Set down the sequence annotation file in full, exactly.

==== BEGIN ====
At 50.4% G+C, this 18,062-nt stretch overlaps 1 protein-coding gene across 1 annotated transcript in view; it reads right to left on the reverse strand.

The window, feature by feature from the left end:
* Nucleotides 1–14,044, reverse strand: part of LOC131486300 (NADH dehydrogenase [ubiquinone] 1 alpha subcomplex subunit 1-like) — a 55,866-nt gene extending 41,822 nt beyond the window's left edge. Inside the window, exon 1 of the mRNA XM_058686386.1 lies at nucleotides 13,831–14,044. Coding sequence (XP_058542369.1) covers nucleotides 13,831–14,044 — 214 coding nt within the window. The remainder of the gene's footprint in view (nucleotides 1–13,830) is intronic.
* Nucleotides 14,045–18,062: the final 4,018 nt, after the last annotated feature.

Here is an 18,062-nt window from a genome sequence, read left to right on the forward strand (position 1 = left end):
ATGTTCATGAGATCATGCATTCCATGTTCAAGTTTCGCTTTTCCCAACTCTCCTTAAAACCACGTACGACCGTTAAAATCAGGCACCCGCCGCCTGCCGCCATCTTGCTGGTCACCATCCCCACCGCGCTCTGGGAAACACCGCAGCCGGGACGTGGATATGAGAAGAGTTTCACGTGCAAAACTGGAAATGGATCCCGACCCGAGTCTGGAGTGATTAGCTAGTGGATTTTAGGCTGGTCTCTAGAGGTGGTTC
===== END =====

At 50.4% G+C, this 18,062-nt stretch overlaps 1 protein-coding gene across 1 annotated transcript in view; it reads right to left on the reverse strand.

The window, feature by feature from the left end:
* Nucleotides 1–14,044, reverse strand: part of LOC131486300 (NADH dehydrogenase [ubiquinone] 1 alpha subcomplex subunit 1-like) — a 55,866-nt gene extending 41,822 nt beyond the window's left edge. Inside the window, exon 1 of the mRNA XM_058686386.1 lies at nucleotides 13,831–14,044. Coding sequence (XP_058542369.1) covers nucleotides 13,831–14,044 — 214 coding nt within the window. The remainder of the gene's footprint in view (nucleotides 1–13,830) is intronic.
* Nucleotides 14,045–18,062: the final 4,018 nt, after the last annotated feature.

Here is an 18,062-nt window from a genome sequence, read left to right on the forward strand (position 1 = left end):
ATGTTCATGAGATCATGCATTCCATGTTCAAGTTTCGCTTTTCCCAACTCTCCTTAAAACCACGTACGACCGTTAAAATCAGGCACCCGCCGCCTGCCGCCATCTTGCTGGTCACCATCCCCACCGCGCTCTGGGAAACACCGCAGCCGGGACGTGGATATGAGAAGAGTTTCACGTGCAAAACTGGAAATGGATCCCGACCCGAGTCTGGAGTGATTAGCTAGTGGATTTTAGGCTGGTCTCTAGAGGTGGTTC